By Peter Griffin 10/04/2017 3


It was after closing time and the museum was quiet and empty, except for a small group of us who had been allowed into the Bug Lab exhibition after hours for a self-guided tour.

In the hushed gloom of the exhibition I wandered among the exhibits and stopped in front of a screen explaining the reproductive habits of the jewel wasp.

Jewel wasp – such a beautiful name.

I started reading about this creature that is found in the Pacific Islands and tropical parts of South Asia and Africa. As I read, my spine went cold, my jaw slackened, the room around me was suddenly empty, swimming with shadowy menace.

A repressed memory came back to me from the time, probably when I was about ten years old, I’d seen The Fly on video, the harrowing David Cronenberg version where scientist Jeff Goldbloom attempts to teleport himself, but lets a housefly slip into the teleporter, in the process merging human and insect with horrific consequences.

*See bottom for how you can win tickets to Bug Lab!*

The sting

The jewel wasp Credit: Wikimedia

Here’s the jewel wasp’s claim to fame. When it seeks to reproduce, rather than just laying its eggs in a warm, dark burrow, it instead seeks out the American cockroach, which are plentiful in its habitat, then stings the much larger cockroach precisely in its ganglion, a sort of never cell cluster in the cockroach’s thorax.

That sting serves to paralyse the cockroach’s front legs so it can’t run away from the metallic blue green invader. Then the jewel wasp delivers another sting to the cockroach’s head ganglia, injecting venom into the precise area of its brain blocking neurotransmitters that trigger the escape reflex.

Sluggish and still, the cockroach then sits there meekly, while the jewel wasp proceeds to chew off half of each of its antennae, basically removing the ability of the cockroach to sense its way around and possibly preventing the venom from that second sting from killing it.

Then the jewel wasp, tugging on the antennae stumps, leads the stupefied cockroach on a drunken stumble to its burrow and this is where things get really interesting. The Jewel wasp lays one egg on the stomach of the stunned cockroach, then withdraws from the burrow and piles a load of stones over the entrance to protect the burrow’s contents. The jewel wasp departs, never to return, but here’s where things get really interesting.

Unwitting host

Inside the burrow, the cockroach just lies there, in a venom-induced fug, while the egg develops, and after about three days, hatches. The hungry larva then starts to feed, burrowing into the cockroach’s abdomen. This doesn’t kill the host, and is not unique in the insect world, with a number of endoparasitoids undertaking similar techniques of eating their host alive.

The larva will then start feasting on the cockroach’s innards, starting with the less critical organs so as to keep the cockroach alive for as long as possible – perhaps four or five days. It eats its host from the inside out, growing in strength as it develops into a pupa and builds a cocoon around itself, within the body of the cockroach, which by this stage may finally, mercifully, be dead. The jewel wasp then emerges from the cocoon and exits the burrow to enter a world full of cockroaches and opportunity.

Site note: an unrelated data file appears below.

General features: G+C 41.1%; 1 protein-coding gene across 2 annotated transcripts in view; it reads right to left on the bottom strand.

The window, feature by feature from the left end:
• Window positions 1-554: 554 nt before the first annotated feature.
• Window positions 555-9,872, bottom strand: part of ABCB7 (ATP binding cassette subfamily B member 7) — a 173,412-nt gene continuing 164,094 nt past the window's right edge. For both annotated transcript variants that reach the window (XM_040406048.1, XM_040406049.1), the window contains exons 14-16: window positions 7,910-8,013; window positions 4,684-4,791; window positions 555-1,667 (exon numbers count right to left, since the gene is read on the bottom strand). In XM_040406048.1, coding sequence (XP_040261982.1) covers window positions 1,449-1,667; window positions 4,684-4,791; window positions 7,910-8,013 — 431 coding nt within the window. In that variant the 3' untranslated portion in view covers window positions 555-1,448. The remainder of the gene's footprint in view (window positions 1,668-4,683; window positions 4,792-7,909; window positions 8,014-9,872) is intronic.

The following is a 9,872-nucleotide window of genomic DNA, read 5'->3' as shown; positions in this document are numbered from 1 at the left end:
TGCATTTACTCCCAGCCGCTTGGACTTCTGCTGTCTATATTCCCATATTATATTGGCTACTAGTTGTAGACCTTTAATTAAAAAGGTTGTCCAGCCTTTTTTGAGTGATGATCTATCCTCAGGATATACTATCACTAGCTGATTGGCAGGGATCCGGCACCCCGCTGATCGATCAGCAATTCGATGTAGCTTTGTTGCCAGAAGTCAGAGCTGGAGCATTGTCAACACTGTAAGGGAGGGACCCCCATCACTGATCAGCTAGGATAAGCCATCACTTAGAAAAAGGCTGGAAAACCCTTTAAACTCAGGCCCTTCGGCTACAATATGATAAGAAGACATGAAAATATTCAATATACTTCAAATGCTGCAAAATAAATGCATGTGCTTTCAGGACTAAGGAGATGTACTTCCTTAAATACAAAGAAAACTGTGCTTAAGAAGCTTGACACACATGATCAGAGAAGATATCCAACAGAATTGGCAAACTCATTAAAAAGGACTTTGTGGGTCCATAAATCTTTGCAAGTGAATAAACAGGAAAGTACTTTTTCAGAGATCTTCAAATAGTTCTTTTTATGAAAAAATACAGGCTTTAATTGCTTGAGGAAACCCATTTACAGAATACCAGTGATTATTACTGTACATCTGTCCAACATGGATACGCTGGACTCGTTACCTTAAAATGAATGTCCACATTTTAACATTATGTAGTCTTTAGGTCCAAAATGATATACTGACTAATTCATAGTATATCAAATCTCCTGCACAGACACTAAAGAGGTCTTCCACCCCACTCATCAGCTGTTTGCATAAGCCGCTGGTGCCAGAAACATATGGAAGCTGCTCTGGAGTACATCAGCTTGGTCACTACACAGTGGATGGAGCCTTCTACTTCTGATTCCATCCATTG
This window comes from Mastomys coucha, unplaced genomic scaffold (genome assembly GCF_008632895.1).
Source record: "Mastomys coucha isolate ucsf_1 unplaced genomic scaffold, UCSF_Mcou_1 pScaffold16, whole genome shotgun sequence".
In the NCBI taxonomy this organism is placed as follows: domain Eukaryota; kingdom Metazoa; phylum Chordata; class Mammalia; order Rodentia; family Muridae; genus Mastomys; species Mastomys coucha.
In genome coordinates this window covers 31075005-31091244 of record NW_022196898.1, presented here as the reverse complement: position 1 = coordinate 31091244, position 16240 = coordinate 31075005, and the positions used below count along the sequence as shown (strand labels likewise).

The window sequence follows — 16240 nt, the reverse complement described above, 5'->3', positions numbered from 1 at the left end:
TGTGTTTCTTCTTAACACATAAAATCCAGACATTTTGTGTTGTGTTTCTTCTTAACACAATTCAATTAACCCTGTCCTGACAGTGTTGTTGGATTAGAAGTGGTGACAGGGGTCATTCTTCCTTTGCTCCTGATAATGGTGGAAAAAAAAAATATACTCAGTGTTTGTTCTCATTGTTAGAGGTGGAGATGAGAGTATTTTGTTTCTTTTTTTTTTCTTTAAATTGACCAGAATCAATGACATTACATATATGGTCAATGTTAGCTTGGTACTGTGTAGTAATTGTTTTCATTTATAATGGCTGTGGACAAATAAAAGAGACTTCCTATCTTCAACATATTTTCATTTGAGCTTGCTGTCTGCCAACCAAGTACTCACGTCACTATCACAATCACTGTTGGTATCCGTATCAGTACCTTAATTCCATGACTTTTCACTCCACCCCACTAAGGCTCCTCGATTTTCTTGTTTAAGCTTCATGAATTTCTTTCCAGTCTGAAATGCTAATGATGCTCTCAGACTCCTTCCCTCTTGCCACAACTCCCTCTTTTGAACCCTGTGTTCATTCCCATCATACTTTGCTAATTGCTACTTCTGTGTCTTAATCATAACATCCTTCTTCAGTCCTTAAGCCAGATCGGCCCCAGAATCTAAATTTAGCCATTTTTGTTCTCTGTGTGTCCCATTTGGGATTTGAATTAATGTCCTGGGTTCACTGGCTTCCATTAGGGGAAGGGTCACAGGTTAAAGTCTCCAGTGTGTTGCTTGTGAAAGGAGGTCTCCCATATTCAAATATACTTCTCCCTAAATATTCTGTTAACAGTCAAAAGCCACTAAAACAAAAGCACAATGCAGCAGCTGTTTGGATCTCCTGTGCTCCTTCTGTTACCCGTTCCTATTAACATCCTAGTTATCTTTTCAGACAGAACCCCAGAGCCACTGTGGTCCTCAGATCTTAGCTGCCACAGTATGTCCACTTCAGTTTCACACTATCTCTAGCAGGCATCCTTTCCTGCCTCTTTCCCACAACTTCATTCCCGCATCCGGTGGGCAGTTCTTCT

The female jewel wasp, after mating, can do this to dozens of cockroaches. Its unique feature is not in the way it paralyzes the cockroach and leaves it alive for its offspring to feed on, but in the way it leaves the much larger insect mobile and able to be led to its grisly demise.

Scientists are fascinated with the jewel wasp, such is the sophistication of its biochemical and biomechanical features. It is a wonder of evolution and inspiration for endless Cronenberg nightmares.

Time to bug out

All of this is wonderfully outlined in a way that, remarkably, remains child-friendly, in Te Papa’s Bug Lab exhibition, which is in its final week and closes on April 17.

The life, behaviour and biomechanics of the jewel fly, is just one aspect of a fantastic exhibition, that leaves you wondering at the insect world and what we can learn from it. It is a remarkable mix of science, art and interactive discovery developed in conjunction with Weta Workshop – don’t miss it!

Sciblogs is offering the opportunity for Wellington-based readers to attend Bug Lab. We have a double pass and a single pass to give away – all you need to do is tell us what your favourite insect is and why in the comments here on Sciblogs or on our Facebook page. We’ll choose the the most eloquent odes to bugs as the winners!

 


3 Responses to “All sorts of fascinating creepiness at Bug Lab”

  • The monarch butterfly has become a firm favourite in our household, after Mr 10 kept one as a “pet” which had a damaged wing at birth. It survived for over a month, and was happy as being supplied fresh flowers and honey water. It used to sit on his head/shoulder as he walked round the house. Very cute!

  • Bees, because they have an interesting home life, are industrious, pollinate flowers and make honey. And they need our support.

  • I’ve observed a brown New Zealand jewel wasp chase down and immobilise a large spider (possibly an orb web spider) by stinging it in the underside, then drag it away. It wasn’t clear if the spider was dead or paralysed. Being able to walk the prey to a burrow is a huge improvement.

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